In Video Games, What's Worth A Wiki Entry?

The amount of video-games related content on Wikipedia is staggering; I can't recall the last time I entered a title into its search and could not find a complete entry. As Wired writes, however, not everything passes moderation. Should it?

Mark Brown, writing for Wired UK, brings up the matter of MUDs - multi-user dungeons, the forerunners of massively multiplayer online games. Obscure but influential cornerstones of that series had their pages marked for takedown or deleted altogether in a conflict that escalated to accusations of ulterior motive and, one imagines, feelings of marginalization.

MUD advocates felt that with their information almost entirely coming from a questioned source - online logs, sort of the Internet's oral history - it was perhaps best to open their own Wikia for the topic. And that spiderwebs into another dizzyingly comprehensive repository of video game information, the title specific sites like The Vault (for Fallout) or WowWiki (for World of Warcraft).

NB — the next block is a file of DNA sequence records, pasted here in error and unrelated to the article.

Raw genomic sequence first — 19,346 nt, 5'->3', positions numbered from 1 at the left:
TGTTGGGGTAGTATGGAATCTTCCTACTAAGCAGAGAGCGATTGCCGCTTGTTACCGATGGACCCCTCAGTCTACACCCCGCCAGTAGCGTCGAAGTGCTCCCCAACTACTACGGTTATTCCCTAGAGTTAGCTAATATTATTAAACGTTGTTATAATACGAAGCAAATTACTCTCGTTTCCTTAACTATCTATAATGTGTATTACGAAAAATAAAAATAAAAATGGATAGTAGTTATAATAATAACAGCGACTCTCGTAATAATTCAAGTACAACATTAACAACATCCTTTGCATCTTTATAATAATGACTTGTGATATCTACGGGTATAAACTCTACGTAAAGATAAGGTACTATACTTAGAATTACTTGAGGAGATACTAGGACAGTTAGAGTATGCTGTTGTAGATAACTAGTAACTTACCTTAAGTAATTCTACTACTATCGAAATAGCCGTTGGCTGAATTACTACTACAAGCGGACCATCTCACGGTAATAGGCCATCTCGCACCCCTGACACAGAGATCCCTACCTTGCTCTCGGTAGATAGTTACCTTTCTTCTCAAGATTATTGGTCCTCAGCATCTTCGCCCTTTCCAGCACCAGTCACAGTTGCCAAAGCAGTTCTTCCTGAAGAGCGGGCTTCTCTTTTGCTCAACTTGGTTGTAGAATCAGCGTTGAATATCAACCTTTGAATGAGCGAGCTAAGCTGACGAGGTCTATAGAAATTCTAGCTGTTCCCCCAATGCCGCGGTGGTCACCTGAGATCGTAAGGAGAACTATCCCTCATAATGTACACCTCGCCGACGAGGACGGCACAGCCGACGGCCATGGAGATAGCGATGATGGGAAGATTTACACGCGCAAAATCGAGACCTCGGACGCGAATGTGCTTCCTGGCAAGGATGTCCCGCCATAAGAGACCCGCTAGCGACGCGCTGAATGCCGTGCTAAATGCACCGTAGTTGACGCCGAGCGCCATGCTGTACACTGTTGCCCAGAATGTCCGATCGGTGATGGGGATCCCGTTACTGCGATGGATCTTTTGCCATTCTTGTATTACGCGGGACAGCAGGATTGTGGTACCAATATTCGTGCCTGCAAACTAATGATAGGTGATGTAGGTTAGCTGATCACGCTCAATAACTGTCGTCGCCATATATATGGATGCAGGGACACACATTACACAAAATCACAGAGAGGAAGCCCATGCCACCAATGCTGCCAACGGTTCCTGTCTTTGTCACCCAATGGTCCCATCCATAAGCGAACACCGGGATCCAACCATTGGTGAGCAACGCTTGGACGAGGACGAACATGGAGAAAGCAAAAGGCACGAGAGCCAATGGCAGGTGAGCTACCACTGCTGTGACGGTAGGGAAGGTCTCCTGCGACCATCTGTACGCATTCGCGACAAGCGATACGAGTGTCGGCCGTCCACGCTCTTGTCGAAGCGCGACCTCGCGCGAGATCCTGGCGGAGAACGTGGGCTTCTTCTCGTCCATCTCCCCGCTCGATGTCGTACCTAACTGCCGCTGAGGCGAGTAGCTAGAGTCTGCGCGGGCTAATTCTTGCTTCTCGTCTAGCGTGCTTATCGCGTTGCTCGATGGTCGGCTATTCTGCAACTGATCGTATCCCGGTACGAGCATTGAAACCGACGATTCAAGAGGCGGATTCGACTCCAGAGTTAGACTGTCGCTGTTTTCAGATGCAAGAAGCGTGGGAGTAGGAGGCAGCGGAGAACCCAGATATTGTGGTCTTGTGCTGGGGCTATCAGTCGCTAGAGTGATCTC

Brown reasons that Wikipedia can't archive every detail about video gaming, nor should it be obligated to; but it plays a de facto, vitally important role to archiving the history of the medium.

My question would be, is what is published now on Wikipedia, however interesting and useful to our community, still too much? Or is the site too vast to be overrun by - or even appear to be overrun by - any community of enthusiasts?

Should Wikipedia Be Responsible for Gaming's History? [Wired]